Nuclear Diplomacy in an Age of Global Fracture

Grégoire Mallard

Grégoire Mallard

384 pages | 2 halftones, 16 line drawings, 12 tables | 6 x 9 | © 2014
Cloth $45.00 ISBN: 9780226157894 Will Publish October 2014
E-book $36.00 ISBN: 9780226157924 Will Publish October 2014
Many Baby Boomers still recall crouching under their grade-school desks in frequent bomb drills during the Cuban Missile Crisis—a clear representation of how terrified the United States was of nuclear war.  Thus far, we have succeeded in preventing such catastrophe, and this is partly due to the various treaties signed in the 1960s forswearing the use of nuclear technology for military purposes.

In Fallout, Grégoire Mallard seeks to understand why some nations agreed to these limitations of their sovereign will—and why others decidedly did not.  He builds his investigation around the 1968 signing of the Nuclear Nonproliferation Treaty (NPT), which, though binding in nature, wasn’t adhered to consistently by all signatory nations. Mallard looks at Europe’s observance of treaty rules in contrast to the three holdouts in the global nonproliferation regime: Israel, India, and Pakistan. He seeks to find reasons for these discrepancies, and makes the compelling case that who wrote the treaty and how the rules were written—whether transparently, ambiguously, or opaquely—had major significance in how the rules were interpreted and whether they were then followed or dismissed as regimes changed. In honing in on this important piece of the story, Mallard not only provides a new perspective on our diplomatic history, but, more significantly, draws important conclusions about potential conditions that could facilitate the inclusion of the remaining NPT holdouts. Fallout is an important and timely book sure to be of interest to policy makers, activists, and concerned citizens alike.
Daniel Halberstam | University of Michigan
“This brilliant book should be of wide interest to students of government, politics, sociology, and law, as well as to high-level policy makers and the general public concerned with nuclear non-proliferation and problems of global governance.  Mallard draws deftly on a wealth of primary and secondary sources to provide us with a lucid and captivating account of the centrality of 'opacity' as a discursive strategy in transnational affairs.”
Terence Halliday, coauthor of Bankrupt: Global Lawmaking and Systemic Financial Crisis
“With this extraordinarily ambitious and pioneering work Mallard opens up an entirely new research frontier for sociology—the terrain of international relations, diplomacy, and treaty-making in pursuit of nuclear arms control. Through a fine-grained parsing of complex foreign policy struggles, Fallout recounts how Euratom and the IAEA emerge alongside states as influential transnational actors. Mallard offers a sophisticated theoretical account of the role of transparency, ambiguity, and most importantly, opacity in treaty-writing and international law. This artful and path-breaking study of interpretation and reinterpretation of treaties reveals how much formal properties of law influence subsequent negotiations and shape the trajectory of non-proliferation and international law more generally.”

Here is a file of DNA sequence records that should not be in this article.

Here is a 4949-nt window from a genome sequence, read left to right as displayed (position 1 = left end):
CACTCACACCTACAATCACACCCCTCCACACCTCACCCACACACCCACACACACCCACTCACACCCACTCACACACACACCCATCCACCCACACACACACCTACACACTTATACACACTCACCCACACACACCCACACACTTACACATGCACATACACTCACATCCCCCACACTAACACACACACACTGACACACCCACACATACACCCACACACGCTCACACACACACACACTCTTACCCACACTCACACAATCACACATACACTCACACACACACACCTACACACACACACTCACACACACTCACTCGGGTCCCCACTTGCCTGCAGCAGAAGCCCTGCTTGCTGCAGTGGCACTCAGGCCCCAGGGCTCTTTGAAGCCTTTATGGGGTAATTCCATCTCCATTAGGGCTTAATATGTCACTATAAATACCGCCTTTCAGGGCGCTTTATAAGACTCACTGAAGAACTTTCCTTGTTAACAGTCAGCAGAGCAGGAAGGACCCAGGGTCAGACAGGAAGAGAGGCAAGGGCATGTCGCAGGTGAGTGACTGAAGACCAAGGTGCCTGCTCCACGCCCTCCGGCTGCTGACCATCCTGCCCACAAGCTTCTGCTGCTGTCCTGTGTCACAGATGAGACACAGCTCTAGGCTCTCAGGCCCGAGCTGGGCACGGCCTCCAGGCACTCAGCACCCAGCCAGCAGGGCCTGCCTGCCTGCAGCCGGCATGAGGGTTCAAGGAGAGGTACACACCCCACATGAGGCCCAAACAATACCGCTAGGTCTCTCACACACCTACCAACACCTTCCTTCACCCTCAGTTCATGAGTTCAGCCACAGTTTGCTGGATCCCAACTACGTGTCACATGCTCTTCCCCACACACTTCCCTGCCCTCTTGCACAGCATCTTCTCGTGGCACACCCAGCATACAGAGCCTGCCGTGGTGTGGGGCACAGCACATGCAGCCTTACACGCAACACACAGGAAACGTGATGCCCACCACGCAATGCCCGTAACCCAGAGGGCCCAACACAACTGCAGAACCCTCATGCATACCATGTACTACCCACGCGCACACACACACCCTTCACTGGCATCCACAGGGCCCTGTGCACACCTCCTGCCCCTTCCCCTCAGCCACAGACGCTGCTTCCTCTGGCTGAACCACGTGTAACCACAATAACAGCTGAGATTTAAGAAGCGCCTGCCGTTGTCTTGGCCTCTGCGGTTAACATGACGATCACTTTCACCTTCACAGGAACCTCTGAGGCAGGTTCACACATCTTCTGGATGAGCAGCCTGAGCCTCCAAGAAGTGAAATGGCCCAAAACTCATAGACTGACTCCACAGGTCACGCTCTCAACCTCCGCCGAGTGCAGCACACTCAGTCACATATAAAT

Michael D. Gordin | Princeton University
“The nuclear age is often bifurcated between a Cold War confrontation between the United States and the Soviet Union on the one hand, and then a transition into the age of globalization focusing on nuclear non-proliferation on the other. Grégoire Mallard has uncovered a profound link between the two narratives in the frustrated ambitions of influential Eurofederalists—architects of today’s European Union—to build a unified nuclear force. Mallard traces the path from the Euratom treaty to the Non-Proliferation Treaty (NPT) to today’s nuclear-armed or -arming Israel, India, and Iran by exploring the productive ambiguities and opacities of nuclear negotiations.  Fallout masterfully combines several disparate histories into a single powerful analysis of the nuclear regime in particular and global diplomacy in general.”
Chapter 1: Introduction
Chapter 2: Explaining Recursive Cycles of Treaty Interpretation: The Role of Transparency, Ambiguity, and Opacity
Chapter 3: Secrecy and Transparency in the Early Nuclear Age: How They Both Failed World Federalists
Chapter 4: Ambiguity and Preemptive Interpretation: How Legal Indeterminacy Failed the Eurofederalists
Chapter 5: Opacity in Legal Interpretation: The Transatlantic Negotiations of the Euratom Treaty
Chapter 6: The Price of Opacity: How New Leaders Clarify Opaque Treaty Rules
Chapter 7: The Resilience of Opacity in a Changing International Legal Environment: How Europe Weighted East-West Negotiations of the NPT
Chapter 8: The Singular Legacies of Nuclear Opacity: The Difficult Road toward the Universalization of the NPT Regime
For more information, or to order this book, please visit http://www.press.uchicago.edu
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